Nearly all Choates in the United States can trace their heritage back to two individuals: John Choate, who came to America as an indentured servant in 1643 and settled at Chebacco, Ipswich, in the Massachusetts Bay Colony (The Northern Choates), or Christopher Choate, who also came as an indentured servant in 1676 and settled on the Magothy River in the Province of Maryland (The Choates of the South). The churches in England where these two men were baptized are about 25 miles apart.
The Northern Choates for the most part stayed in New England. Many were prosperous and several of the early generations were educated at Harvard. The Northern Choates, as was popular at the time, commissioned E. O. Jameson to publish a genealogy. Jamesonís work "Choates in America; 1643-1896" contains 458 pages of Northern Choate information.
The Choates of the South chased the frontier.Ö. as a result our records are lost, scattered, and incomplete. This web site is an attempt to provide the Choates of the South with genealogical data on those early Choates (i.e., pre 1865). Unfortunately the internet has allowed inconsistencies and errors to propagate among many researchers. Even this site has errors from sources without proper documentation. Please verify any information you use. This site aims to identify and provide access to the original source documents. Our genealogy and narrative histories are much more meaningful when shared. If you have pre-1865 documentation please forward an electronic copy and it will be posted with proper references.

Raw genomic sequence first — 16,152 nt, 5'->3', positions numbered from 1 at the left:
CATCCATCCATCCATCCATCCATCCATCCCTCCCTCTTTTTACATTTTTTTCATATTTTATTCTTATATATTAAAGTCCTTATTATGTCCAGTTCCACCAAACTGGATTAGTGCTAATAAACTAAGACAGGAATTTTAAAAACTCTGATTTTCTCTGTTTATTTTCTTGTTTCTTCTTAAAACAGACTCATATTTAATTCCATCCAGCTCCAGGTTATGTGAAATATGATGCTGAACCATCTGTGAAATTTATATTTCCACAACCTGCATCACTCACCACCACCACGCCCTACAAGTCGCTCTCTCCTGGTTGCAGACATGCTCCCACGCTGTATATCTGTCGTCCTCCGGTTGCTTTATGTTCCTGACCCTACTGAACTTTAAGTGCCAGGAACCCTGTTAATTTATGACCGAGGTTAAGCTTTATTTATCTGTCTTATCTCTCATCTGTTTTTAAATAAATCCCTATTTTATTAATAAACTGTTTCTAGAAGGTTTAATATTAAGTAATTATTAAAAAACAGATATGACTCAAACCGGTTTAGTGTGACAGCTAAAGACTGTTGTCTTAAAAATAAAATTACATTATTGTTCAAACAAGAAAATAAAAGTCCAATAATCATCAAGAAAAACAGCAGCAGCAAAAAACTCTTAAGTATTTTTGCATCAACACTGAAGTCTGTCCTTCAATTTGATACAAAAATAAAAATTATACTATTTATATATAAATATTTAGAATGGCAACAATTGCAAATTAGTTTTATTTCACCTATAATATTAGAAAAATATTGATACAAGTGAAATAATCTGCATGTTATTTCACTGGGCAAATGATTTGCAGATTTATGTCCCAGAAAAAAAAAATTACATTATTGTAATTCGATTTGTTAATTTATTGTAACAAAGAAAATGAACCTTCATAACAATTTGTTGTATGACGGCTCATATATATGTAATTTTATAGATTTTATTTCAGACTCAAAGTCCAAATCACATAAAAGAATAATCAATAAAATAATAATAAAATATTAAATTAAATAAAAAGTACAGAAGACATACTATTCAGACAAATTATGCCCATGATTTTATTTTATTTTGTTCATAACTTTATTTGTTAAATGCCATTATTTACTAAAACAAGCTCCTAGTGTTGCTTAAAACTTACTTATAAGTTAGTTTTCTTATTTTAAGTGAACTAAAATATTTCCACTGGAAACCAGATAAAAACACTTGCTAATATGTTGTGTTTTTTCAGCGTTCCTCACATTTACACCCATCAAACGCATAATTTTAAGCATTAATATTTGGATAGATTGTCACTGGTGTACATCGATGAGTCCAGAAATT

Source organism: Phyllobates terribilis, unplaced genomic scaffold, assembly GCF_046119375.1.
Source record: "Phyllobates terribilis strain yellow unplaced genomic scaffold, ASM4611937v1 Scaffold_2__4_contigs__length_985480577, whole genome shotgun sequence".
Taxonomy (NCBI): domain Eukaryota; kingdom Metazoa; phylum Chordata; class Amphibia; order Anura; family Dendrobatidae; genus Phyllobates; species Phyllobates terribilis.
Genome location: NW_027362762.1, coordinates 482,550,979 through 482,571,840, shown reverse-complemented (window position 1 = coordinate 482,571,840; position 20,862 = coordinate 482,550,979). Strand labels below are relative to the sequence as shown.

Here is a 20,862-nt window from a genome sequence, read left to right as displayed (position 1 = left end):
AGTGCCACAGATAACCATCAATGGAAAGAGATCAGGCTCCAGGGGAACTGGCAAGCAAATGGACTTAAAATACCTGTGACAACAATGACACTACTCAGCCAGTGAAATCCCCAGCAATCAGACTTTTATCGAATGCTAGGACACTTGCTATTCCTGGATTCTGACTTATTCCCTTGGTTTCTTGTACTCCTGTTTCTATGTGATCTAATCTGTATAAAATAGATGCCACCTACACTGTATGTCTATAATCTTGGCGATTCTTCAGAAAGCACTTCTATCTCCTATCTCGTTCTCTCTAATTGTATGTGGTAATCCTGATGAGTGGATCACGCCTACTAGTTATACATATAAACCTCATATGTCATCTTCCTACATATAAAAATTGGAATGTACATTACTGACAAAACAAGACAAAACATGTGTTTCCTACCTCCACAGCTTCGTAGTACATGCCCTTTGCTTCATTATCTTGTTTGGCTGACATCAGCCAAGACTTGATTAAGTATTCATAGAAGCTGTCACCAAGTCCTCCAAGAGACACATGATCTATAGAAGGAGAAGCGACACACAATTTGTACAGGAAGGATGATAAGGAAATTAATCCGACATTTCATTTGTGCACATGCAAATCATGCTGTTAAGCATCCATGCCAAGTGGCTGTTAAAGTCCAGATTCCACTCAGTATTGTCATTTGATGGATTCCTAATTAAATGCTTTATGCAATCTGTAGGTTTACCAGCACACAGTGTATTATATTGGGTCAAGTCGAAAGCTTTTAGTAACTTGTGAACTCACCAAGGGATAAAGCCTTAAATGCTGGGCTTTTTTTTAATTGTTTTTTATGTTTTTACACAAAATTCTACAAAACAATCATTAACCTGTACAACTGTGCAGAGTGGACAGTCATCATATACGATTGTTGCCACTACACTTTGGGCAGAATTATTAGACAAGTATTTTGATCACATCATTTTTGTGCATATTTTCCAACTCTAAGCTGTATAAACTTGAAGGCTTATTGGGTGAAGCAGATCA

Web Objectives in the FEATURES area provides important details about this site, including how you can add your post 1865 branch.
1642 Christopher in the FEATURES is an example of a Narrative History that aids in understanding our heritage and linking individuals. These Narrative Histories tell the story of the individual and their experiences using known documents.
If you have any questions or comments about the information on this site, please contact us. We look forward to hearing from you.